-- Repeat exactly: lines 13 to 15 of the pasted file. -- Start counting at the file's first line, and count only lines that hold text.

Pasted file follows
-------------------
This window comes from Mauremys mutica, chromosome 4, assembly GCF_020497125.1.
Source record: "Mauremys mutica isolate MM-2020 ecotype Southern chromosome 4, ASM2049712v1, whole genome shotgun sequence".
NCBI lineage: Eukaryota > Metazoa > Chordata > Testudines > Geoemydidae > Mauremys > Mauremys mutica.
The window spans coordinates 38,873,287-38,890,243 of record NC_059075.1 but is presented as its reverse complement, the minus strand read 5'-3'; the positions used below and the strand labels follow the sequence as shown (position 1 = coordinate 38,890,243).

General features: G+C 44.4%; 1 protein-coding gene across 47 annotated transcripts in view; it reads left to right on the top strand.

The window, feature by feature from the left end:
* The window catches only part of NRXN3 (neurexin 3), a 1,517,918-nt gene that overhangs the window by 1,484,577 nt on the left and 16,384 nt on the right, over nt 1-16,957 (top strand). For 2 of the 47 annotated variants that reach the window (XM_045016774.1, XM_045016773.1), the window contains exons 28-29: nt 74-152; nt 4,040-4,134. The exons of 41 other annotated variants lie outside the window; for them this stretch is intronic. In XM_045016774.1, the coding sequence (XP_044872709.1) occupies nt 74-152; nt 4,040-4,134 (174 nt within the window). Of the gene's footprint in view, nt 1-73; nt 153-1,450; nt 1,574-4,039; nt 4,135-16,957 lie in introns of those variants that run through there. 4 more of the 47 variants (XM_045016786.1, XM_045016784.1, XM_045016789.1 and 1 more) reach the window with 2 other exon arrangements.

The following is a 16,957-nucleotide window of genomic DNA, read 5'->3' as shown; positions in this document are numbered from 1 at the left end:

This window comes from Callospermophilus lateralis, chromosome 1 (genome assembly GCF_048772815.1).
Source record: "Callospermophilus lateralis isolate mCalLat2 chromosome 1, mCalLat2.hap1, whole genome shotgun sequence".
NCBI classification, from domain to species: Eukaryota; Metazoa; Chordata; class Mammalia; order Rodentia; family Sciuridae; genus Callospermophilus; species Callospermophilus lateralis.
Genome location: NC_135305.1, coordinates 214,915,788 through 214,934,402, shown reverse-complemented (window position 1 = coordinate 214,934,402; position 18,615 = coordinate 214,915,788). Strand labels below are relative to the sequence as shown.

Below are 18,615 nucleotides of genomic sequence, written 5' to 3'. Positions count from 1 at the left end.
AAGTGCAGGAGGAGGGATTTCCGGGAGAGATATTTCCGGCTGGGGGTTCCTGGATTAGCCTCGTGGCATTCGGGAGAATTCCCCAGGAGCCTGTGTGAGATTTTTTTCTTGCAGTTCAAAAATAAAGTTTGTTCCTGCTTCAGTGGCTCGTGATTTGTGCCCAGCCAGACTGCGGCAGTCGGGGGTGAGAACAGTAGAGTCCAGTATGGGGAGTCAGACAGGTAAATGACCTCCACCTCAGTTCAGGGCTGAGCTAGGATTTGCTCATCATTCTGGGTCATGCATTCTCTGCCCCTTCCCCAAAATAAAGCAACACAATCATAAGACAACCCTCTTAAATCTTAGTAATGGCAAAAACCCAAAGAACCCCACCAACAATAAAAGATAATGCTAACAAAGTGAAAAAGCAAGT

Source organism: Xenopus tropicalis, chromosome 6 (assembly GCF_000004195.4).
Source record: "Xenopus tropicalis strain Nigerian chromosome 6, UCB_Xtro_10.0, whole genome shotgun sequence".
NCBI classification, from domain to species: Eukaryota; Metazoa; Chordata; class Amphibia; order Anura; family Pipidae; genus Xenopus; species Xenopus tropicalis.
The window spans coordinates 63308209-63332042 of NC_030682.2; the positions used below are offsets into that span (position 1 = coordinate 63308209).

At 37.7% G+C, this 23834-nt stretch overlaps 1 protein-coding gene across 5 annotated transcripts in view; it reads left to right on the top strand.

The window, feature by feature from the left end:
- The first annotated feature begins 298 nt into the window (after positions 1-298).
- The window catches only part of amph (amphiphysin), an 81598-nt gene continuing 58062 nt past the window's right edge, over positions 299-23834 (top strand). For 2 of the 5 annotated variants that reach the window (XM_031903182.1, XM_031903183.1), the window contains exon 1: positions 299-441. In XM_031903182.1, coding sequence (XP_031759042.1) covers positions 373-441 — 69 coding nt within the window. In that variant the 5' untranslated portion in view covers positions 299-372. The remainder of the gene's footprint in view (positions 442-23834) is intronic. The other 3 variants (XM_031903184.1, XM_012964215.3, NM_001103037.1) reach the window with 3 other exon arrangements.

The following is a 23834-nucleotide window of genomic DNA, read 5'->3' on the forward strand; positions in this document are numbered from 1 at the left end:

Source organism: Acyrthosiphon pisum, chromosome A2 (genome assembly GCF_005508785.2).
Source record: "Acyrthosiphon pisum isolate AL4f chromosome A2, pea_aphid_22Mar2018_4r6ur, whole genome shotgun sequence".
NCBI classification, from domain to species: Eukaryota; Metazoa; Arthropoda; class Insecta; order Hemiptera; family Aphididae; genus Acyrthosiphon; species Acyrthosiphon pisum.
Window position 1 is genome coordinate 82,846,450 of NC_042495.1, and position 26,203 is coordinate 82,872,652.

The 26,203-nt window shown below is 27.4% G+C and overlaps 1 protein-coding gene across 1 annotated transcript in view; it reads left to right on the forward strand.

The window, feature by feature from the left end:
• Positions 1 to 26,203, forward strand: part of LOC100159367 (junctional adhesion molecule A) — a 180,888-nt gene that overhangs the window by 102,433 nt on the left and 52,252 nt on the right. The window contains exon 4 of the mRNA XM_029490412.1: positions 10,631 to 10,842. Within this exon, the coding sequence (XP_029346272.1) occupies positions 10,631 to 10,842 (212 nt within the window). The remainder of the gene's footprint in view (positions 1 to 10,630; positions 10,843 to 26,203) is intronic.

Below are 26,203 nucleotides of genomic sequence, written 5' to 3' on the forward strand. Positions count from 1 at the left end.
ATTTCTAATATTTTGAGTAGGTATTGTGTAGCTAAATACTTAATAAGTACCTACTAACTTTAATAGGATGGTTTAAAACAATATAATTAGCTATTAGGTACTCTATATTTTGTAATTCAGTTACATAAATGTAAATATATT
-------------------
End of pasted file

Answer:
Below are 18,615 nucleotides of genomic sequence, written 5' to 3'. Positions count from 1 at the left end.
AAGTGCAGGAGGAGGGATTTCCGGGAGAGATATTTCCGGCTGGGGGTTCCTGGATTAGCCTCGTGGCATTCGGGAGAATTCCCCAGGAGCCTGTGTGAGATTTTTTTCTTGCAGTTCAAAAATAAAGTTTGTTCCTGCTTCAGTGGCTCGTGATTTGTGCCCAGCCAGACTGCGGCAGTCGGGGGTGAGAACAGTAGAGTCCAGTATGGGGAGTCAGACAGGTAAATGACCTCCACCTCAGTTCAGGGCTGAGCTAGGATTTGCTCATCATTCTGGGTCATGCATTCTCTGCCCCTTCCCCAAAATAAAGCAACACAATCATAAGACAACCCTCTTAAATCTTAGTAATGGCAAAAACCCAAAGAACCCCACCAACAATAAAAGATAATGCTAACAAAGTGAAAAAGCAAGT

Source organism: Xenopus tropicalis, chromosome 6 (assembly GCF_000004195.4).